Ad Land’s Young Guns: Megha Chaturvedi, Senior Account Director, Adfactors PR

Megha Chaturvedi, Senior Account Director, Adfactors PR, is a publicist by profession and a poet from heart. She is associated with Adfactors PR for more than 3 years now. In her current role, she entails two critical responsibilities – Client Management and People Management. She leads communication support for issue management and in exploring New Business Opportunities.

Working in the industry for more than a decade now, Chaturvedi enjoys problem-solving and provides decisive, creative-strategic advice to her team. She has earlier worked with Blue Lotus Communications, Madison Communications, Adfactors PR (4 Years) 2012-16 and LTI. Her specialties include, Public Relations, Corporate and Marketing Communications, Employer Branding, Crisis Management, Internal Communications, CSR communications and partnerships,  Building CXO thought leadership, Influencer marketing and engagement, Content creation and many more.

Find out from Megha Chaturvedi about how important it is to go beyond the defined boundaries of duties and to build a strong network in the industry.

What particular skill sets do you think you bring to the table?

My current role entails two critical responsibilities – client engagement and people management.

Client engagement requires me to be well-versed in recent developments in the industry, the know-how of trends, media and influencer landscape, and creativity to bring unconventional solutions to the briefs. I enjoy content creation – long and short format literature, building communication strategies, and creative problem solving and data wrangling is something I do as part of my role.

People management requires a great deal of empathy and interpersonal skills to lead the teamwork together as a cohesive unit. 

How did you join your current organisation?

I am a boomerang employee with my current organisation. Immediately after my mid-career MBA, I worked with an IT giant. However, somewhere I knew marketing communications is my calling. There was no better place than Adfactors PR for me to be a part of communications consulting. I was fortunate enough to be recognised and welcomed back with the same love and sense of belonging. I manage some of the largest names in the consumer and corporate space.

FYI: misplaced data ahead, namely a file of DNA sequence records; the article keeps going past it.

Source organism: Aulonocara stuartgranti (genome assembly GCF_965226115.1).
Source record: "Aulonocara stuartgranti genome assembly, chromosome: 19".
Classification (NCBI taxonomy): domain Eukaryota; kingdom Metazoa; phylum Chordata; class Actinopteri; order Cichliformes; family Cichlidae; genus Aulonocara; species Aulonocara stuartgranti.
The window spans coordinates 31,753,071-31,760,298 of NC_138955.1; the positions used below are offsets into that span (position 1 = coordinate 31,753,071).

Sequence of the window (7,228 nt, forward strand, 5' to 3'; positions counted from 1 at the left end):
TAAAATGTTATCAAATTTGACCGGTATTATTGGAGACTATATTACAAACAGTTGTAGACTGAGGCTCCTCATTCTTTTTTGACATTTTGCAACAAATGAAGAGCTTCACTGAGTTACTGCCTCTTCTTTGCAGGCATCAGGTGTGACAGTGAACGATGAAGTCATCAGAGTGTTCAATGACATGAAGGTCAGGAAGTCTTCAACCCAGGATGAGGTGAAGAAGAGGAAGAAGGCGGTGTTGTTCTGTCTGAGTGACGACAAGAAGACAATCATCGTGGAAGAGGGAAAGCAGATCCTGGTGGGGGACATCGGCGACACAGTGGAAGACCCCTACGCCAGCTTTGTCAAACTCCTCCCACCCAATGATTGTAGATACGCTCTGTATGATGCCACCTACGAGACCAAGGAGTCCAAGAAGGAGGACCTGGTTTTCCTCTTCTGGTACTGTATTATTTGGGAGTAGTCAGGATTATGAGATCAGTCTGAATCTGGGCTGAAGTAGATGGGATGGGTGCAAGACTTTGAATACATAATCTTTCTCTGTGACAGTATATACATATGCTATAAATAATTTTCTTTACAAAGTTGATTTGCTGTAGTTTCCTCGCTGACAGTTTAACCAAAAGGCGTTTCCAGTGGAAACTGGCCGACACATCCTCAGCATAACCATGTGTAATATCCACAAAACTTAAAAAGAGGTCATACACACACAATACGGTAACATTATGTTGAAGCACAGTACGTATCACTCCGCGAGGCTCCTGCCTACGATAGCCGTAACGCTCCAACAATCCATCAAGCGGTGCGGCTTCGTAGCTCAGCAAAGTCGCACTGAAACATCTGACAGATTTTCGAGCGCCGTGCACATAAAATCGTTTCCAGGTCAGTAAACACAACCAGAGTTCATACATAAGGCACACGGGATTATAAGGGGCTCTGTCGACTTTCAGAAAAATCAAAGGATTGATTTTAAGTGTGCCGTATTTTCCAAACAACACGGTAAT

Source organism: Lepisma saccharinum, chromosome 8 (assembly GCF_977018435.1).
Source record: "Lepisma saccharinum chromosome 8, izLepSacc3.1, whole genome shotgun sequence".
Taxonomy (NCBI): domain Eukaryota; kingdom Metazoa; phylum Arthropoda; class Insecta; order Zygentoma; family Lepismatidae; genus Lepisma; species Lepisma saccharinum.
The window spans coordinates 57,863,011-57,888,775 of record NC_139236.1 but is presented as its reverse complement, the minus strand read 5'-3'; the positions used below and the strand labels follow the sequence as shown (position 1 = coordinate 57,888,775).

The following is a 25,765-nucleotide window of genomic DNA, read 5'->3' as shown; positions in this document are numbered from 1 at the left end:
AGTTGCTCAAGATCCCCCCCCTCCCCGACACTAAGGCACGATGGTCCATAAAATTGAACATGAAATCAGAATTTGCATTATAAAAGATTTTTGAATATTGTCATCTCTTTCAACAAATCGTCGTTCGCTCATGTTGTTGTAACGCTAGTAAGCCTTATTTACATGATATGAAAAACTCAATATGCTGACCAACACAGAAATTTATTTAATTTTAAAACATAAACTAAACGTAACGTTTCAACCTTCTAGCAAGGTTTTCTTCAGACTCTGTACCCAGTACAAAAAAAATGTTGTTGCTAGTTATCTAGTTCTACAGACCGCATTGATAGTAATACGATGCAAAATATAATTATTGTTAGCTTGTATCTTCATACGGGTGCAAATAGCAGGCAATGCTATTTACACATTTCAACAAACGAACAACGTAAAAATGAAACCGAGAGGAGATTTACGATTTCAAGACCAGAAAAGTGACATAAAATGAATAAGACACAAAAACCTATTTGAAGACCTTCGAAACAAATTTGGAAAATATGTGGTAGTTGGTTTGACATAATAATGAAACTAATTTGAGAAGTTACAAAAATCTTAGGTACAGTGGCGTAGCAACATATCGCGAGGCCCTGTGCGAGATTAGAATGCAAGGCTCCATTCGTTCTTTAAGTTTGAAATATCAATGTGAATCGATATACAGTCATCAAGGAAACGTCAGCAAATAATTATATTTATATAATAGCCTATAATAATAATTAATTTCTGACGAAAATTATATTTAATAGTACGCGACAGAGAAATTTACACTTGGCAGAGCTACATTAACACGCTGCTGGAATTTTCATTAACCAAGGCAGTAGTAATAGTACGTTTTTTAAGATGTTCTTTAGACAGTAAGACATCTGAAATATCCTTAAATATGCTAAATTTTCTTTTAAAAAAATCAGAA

Icons in this field who you look up to and how they have influenced you and your work?

Madan Bahal, our Managing Director, has always inspired me with his sense of urgency, and almost yearning, to adapt, upskill and be ahead of the curve. He understands the pulse of the client and drives his recommendations backed by comprehensive research. That is a skill that every PR practitioner worth her salt should adopt as if it is her second nature.

I have always observed and learned from all leaders that I have had an opportunity to work alongside. I am also in awe of the young and emerging talent in the industry. 

What are the five most productive things that you do in your everyday routine?

  • Reading as a habit has served me right in many ways. It has opened my mind to diverse perspectives, enhanced my choice of words, and kept me updated on the current landscape
  • Meditation and journaling help me stay patient and have added to my self-awareness and empathy levels
  • Continuous L&D is not a moot point; I make sure I am always learning something new – as insignificant as it may be – and learning how to write a more sleek presentation
  • Networking has become a more achievable task for an introvert like me. LinkedIn has opened fresh terrain to explore; I make sure to invest time in indulging
  • Planning my schedule has helped me manage my time and assignments better. I have become addicted to my calendar. 

Do you think a career in this field is a viable one in the long term?

Most definitely. The increasing complexities of businesses, communities, and nations will call for a concerted PR response. The last few months are a striking example of how brands leveraged purposeful narratives and stories to stay relevant and close to their audience, amidst a raging pandemic. Additionally, if you notice the evolution of PR, it is no more limited to media relations and coverage. While those are paramount, PR has donned the role of digital advisor, and I am confident PR will slowly take center stage in the marketing domain and advisory. 

What does it take to succeed in a career?

  • Clarity: People respond well to those who know what they want. A clear vision also helps in planning your career itinerary more thoughtfully
  • Commitment & consistency: Willingness to learn, upskill, network, and consciously providing time to your career will have compounding effects. Water this habit regularly
  • (Be a) Champion: Single-mindedness and doing your work with utmost honesty and capabilities will always make you go noticed

What would be your advice to youngsters planning to enter this industry?

  • Be curious and go beyond the defined boundaries of duties
  • Network, network, network – be it: friends from the media, people from the industry, or influencers, do it well
  • Upskill is the most critical word in the PR lexicon

Where do you see yourself in five years’ time?

Five years down the line, I want to be remembered as someone who has contributed to the industry by investing time and energy in young professionals’ growth, doing indelible work, and engaging with networks and partners across the globe to learn and co-curate.

Is there any organisation that you would like to work with in the future?

I am always intrigued by organisations that have an innovation drive, are forward-thinking, and can make a positive change with their voice. I do not want to limit my choices to a few, because with technological and policy interventions for any communication professional, the world is an oyster. 


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